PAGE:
State of the Union. Trump doesn’t appreciate it, but Nancy Pelosi did him a big favor when she put off his State of the Union address. And now, Trump has blundered once again when he decided to go ahead with it tomorrow, before the issue of reopening the government is resolved.

Trump has two challenges—tone and content—and he is playing a very weak hand on both.

On tone, he can either be defiant and belligerent, his default setting; or he can be conciliatory. In recent public statements and tweets, he has insisted that there is nothing to negotiate about as long as Congress doesn’t give him his wall. If Trump sticks to that tone, he only continues to poison the negotiations—only this time he doesn’t have the Republicans with him. 

As The Washington Post has reported, if he threatens again to use emergency presidential powers to build the wall despite an absence of appropriated funds, that takes a resolution of Congressional concurrence. If the House passes a resolution denying approval, it would put the Senate Republicans in an excruciating jam. That’s one of the reasons why Mitch McConnell and the gang have warned Trump not to raise that threat. 

Conversely, if Trump strikes a more conciliatory tone, he contradicts himself and demonstrates even more weakness. Given that it’s Trump, he could well try to be both belligerent and conciliatory, which is to say incoherent. 

The worst nightmare of his handlers is that a speech is carefully drafted and agreed to, and then Trump wanders off script and ad-libs God knows what.

As for content, a classic Trump tactic is to change the subject. Only this time, there is just about no good news to change the subject to. 

His Syria policy is a shambles, Republican leaders are objecting to his foreign policy on several fronts, leaders of intelligence agencies are calling out his lies on North Korea and Iran, he is about to be taken to the cleaners by the Chinese, and Robert Mueller keeps tightening the noose. A buoyant stock market only takes you do far.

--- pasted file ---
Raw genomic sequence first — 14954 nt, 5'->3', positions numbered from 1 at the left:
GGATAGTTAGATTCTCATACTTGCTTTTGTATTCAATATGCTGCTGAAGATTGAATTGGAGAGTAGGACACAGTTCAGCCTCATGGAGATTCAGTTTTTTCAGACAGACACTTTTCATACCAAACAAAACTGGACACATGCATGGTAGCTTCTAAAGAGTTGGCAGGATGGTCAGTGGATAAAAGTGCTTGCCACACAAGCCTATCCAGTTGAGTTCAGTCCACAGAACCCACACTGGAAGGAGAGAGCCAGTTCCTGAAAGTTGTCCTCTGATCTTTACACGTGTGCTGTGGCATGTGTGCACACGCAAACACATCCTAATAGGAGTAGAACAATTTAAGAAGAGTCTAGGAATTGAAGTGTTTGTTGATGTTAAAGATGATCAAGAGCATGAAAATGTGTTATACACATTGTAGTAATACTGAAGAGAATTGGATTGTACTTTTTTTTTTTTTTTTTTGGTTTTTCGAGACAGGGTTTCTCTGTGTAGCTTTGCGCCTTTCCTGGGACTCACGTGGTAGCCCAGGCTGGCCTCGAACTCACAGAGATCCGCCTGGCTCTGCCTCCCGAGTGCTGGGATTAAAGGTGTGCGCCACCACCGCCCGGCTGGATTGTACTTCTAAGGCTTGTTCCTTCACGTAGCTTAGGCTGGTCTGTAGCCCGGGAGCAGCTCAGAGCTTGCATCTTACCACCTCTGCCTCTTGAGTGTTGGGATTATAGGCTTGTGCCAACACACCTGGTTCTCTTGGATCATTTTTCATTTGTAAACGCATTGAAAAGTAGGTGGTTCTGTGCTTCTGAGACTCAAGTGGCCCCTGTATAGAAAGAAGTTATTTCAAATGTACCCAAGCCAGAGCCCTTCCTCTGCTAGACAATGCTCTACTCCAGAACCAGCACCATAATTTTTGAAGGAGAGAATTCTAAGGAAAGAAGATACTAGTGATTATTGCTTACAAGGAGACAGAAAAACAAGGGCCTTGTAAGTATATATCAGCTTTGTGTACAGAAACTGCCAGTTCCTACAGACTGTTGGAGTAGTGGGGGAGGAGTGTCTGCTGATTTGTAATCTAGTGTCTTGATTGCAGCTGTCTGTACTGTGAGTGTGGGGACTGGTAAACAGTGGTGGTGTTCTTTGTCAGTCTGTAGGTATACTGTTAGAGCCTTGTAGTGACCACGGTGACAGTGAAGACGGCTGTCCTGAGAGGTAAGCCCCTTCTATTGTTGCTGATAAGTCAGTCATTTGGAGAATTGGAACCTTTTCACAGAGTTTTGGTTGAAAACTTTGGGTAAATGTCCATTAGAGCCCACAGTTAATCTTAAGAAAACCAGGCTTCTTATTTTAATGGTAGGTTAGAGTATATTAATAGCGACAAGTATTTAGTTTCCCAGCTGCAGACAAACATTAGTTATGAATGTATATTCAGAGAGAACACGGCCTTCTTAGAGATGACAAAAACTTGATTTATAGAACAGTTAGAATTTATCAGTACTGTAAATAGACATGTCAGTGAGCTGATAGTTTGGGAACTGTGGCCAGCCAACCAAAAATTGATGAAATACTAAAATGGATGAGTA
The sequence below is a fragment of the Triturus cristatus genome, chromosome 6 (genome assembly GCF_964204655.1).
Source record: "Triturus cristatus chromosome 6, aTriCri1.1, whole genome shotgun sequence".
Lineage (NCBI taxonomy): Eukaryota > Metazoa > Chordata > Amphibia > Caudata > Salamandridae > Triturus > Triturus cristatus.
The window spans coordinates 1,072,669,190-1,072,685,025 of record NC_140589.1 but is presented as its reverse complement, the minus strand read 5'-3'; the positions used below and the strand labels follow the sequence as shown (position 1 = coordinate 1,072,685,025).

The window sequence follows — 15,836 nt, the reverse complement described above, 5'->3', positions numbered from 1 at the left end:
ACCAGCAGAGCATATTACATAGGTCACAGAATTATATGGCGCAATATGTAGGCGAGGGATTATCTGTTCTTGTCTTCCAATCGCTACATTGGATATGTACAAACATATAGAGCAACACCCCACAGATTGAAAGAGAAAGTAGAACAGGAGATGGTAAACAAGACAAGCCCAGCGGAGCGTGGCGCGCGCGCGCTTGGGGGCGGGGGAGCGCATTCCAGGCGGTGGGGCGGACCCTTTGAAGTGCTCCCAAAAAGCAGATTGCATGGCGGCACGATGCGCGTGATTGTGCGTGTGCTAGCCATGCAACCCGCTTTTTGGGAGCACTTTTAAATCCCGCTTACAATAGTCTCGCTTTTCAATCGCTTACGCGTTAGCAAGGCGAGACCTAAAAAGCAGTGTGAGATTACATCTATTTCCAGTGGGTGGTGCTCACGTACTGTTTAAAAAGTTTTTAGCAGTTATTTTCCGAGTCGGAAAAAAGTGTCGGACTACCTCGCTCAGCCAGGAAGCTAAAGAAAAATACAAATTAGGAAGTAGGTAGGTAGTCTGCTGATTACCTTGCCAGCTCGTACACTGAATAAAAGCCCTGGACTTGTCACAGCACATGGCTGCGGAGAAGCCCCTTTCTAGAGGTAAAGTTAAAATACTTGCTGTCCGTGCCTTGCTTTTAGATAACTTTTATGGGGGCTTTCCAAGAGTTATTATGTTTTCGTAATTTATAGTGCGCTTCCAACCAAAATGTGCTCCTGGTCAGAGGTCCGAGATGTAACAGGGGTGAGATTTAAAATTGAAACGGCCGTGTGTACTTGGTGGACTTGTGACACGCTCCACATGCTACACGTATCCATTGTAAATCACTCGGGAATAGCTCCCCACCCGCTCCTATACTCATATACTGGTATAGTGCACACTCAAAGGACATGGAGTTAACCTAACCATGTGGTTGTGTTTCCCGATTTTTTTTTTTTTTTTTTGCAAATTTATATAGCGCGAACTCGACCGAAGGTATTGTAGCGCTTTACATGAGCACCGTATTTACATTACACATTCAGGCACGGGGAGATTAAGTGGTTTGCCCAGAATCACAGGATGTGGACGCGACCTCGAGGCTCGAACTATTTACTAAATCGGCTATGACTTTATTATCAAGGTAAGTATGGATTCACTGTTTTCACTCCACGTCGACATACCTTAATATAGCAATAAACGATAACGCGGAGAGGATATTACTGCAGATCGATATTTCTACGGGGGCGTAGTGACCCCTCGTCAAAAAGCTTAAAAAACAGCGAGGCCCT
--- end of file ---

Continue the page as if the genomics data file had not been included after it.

And just to add to his self-confidence, Trump will have Nancy Pelosi looking over his shoulder. If Trump begins with the usual line that “The State of the Union is strong,” it will be the best laugh line of the night.

February 1, 2019

Race, Economics, Identity, and the Democrats’ 2020 Nightmare. When I had my 15 minutes of fame in the summer of 2017 and managed to help Steve Bannon get himself fired, Bannon told me this: “The Democrats—the longer they talk about identity politics, I got ’em. I want them to talk about racism every day. If the left is focused on race and identity, and we go with economic nationalism, we can crush the Democrats.”

Well, brother Bannon may get his wish. I’ve been arguing for as long as I can remember that progressive pocketbook economics is needed to bridge over schisms of race—to remind non-rich citizens of all classes that their common foe is the 1 percent, not each other.  

The likely candidates who do that best happen to be white—Bernie Sanders, Elizabeth Warren, Sherrod Brown, and maybe Jeff Merkley. Of the two African American or mixed-heritage candidates in the contest so far, Kamala Harris is more center-leftish, and Cory Booker is pure corporate Democrat.

Both, of course, talk a lot about race. Booker’s opening line, in his announcement today, talked about black-white bridge-building, but in a context that was about race, and not class. In Booker’s emailed announcement, he said: 


We are better when we help each other. I learned that early in my life.

When I was a baby, my parents tried to move us into a neighborhood with great public schools, but no realtors would sell us a home because of the color of our skin. A group of white volunteer lawyers, who had seen the news of civil rights activists marching in Selma on Bloody Sunday, were inspired to help black families in their own community, including mine.

They didn’t know me or my parents. They helped a family they had never met—and it changed the course of my entire life.

That’s Booker’s life experience and if that’s how he plans to use it in his campaign, I have no right to challenge it. At the same time, if race is front and center to the exclusion of pocketbook populist and anti-corporate themes, it’s a gift to Bannon. 

It’s also the case that Booker and Harris are looking to the early Southern primaries, especially South Carolina, to certify themselves as front runners. Most of the Democratic primary voters in those primaries are African American. 

That dynamic will also bring race to the fore. It will take a very brave African American leader in South Carolina to support, say, a Sherrod Brown or an Elizabeth Warren, both of whom have superb records on civil rights, over a Kamala Harris or a Cory Booker.

Look, it’s a free country (just barely since Trump.) I can’t tell people whether to run, or how to campaign. It’s also the case that America has a great deal of disgraceful unfinished business on the subject of race that is long overdue for remedy, and white people need to recognize that. And we do need to talk about race and racism.